Cars stopped appearing in architectural photography when sustainability arose as a concern. They did not go away though. Just beyond the frame, of every photo of a beautiful retreat in an exotic location, we know the photographer’s car will be lurking, alongside the client’s car, and maybe a builder’s car, if the “eco-style” box gutter still hasn’t stopped leaking.
If the accompanying text to those photos tries too hard to convince us that the building in question is saving the planet, we naturally turn away in disgust. We want to tell the architect to save their sustainability sermon, for the day they stop accepting commissions from hobby farmers, who use a tank full of fuel every time they go to spend a night in their exotic weekender.
I want to say though, that it is possible to reach remote buildings, by hiking, cycling, sailing, cross country skiing… by quite a few low energy means. I’m not saying cars can be removed from the picture entirely, but that some remote buildings are closer, let’s say, to nearby sailboats, than cars. The house pictured above, by Richard Leplastrier, is at the end of a jetty, not the end of a driveway.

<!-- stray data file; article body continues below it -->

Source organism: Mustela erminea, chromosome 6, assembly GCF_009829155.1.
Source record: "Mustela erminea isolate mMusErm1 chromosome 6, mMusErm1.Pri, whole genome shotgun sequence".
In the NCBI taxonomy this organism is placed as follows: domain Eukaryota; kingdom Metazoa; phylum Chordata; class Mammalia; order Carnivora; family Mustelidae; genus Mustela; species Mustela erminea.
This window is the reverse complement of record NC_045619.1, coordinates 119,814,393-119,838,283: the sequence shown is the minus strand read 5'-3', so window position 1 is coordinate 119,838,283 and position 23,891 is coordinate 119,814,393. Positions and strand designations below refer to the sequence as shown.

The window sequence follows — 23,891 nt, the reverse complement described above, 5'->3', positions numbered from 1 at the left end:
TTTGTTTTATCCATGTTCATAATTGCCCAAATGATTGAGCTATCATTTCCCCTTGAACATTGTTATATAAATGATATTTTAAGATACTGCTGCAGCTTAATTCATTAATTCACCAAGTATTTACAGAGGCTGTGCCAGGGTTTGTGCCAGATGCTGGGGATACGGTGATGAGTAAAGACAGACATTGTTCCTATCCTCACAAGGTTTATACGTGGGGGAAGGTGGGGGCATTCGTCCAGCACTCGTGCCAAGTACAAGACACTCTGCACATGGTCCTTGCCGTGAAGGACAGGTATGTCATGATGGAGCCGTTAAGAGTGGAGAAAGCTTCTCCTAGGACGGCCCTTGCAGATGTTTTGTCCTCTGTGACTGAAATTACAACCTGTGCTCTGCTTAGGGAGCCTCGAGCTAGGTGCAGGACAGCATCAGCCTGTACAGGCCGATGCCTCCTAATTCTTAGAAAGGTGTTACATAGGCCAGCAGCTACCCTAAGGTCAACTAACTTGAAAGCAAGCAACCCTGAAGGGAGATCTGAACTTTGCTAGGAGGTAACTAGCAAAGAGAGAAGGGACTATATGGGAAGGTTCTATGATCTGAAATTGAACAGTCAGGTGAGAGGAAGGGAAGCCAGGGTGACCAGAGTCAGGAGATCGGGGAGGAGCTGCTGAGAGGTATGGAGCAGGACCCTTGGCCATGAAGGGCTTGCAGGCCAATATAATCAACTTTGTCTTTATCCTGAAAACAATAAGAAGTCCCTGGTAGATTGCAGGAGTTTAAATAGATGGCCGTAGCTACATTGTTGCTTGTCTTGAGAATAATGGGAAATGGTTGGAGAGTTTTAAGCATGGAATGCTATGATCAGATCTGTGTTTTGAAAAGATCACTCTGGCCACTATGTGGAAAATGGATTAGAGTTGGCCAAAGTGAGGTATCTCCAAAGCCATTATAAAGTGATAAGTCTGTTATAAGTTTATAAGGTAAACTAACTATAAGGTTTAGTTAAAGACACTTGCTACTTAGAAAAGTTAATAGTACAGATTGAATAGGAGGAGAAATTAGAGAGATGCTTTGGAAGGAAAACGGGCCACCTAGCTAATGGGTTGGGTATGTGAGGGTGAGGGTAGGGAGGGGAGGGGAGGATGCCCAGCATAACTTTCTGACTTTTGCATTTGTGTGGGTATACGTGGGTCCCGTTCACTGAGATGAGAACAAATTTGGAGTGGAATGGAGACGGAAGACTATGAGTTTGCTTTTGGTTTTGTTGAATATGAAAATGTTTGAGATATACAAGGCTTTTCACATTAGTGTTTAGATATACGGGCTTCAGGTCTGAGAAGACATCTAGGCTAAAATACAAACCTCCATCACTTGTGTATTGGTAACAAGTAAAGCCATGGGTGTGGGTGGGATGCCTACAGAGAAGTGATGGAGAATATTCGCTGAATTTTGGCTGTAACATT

There are very few remote places left on this Earth where we can imagine architecture that is not dependent, in some sense, on high energy transport. On any site though, we can imagine architecture being decoupled from cars, at least emblematically. In it’s own, perhaps weak way, The Getty Museum does this, by transporting visitors from the car park below, via a cable car.
It has been almost two years since this scheme (pictured right) did the rounds of the blogosphere. It is a proposal for a hotel serving bicycle tourists in the Lake Garda region of Italy.
Symbolically coupling remote buildings with means of arrival other than cars, could be a first step to more useful measures, like building bike paths beside country roads, as they have done in Denmark and The Netherlands, thus opening the countryside to active/green transportation.